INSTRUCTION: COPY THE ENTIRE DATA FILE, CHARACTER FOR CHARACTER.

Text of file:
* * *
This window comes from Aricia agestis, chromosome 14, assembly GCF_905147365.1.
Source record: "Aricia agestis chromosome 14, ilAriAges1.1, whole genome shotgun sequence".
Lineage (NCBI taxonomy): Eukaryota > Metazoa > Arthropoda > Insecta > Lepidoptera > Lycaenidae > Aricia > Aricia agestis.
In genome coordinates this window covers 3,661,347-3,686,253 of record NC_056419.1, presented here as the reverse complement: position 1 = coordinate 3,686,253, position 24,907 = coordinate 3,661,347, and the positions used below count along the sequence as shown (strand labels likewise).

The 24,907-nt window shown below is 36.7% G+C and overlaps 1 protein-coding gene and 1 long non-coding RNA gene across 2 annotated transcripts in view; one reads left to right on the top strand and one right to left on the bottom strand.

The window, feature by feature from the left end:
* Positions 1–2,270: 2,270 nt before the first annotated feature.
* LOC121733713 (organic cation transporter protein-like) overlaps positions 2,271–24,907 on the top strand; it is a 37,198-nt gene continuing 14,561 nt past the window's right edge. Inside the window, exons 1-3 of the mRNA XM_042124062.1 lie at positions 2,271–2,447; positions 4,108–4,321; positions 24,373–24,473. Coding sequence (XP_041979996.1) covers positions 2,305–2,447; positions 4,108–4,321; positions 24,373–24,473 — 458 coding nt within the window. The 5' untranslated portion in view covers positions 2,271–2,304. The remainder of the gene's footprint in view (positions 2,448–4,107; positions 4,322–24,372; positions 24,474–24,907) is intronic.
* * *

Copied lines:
This window comes from Aricia agestis, chromosome 14, assembly GCF_905147365.1.
Source record: "Aricia agestis chromosome 14, ilAriAges1.1, whole genome shotgun sequence".
Lineage (NCBI taxonomy): Eukaryota > Metazoa > Arthropoda > Insecta > Lepidoptera > Lycaenidae > Aricia > Aricia agestis.
In genome coordinates this window covers 3,661,347-3,686,253 of record NC_056419.1, presented here as the reverse complement: position 1 = coordinate 3,686,253, position 24,907 = coordinate 3,661,347, and the positions used below count along the sequence as shown (strand labels likewise).

The 24,907-nt window shown below is 36.7% G+C and overlaps 1 protein-coding gene and 1 long non-coding RNA gene across 2 annotated transcripts in view; one reads left to right on the top strand and one right to left on the bottom strand.

The window, feature by feature from the left end:
* Positions 1–2,270: 2,270 nt before the first annotated feature.
* LOC121733713 (organic cation transporter protein-like) overlaps positions 2,271–24,907 on the top strand; it is a 37,198-nt gene continuing 14,561 nt past the window's right edge. Inside the window, exons 1-3 of the mRNA XM_042124062.1 lie at positions 2,271–2,447; positions 4,108–4,321; positions 24,373–24,473. Coding sequence (XP_041979996.1) covers positions 2,305–2,447; positions 4,108–4,321; positions 24,373–24,473 — 458 coding nt within the window. The 5' untranslated portion in view covers positions 2,271–2,304. The remainder of the gene's footprint in view (positions 2,448–4,107; positions 4,322–24,372; positions 24,474–24,907) is intronic.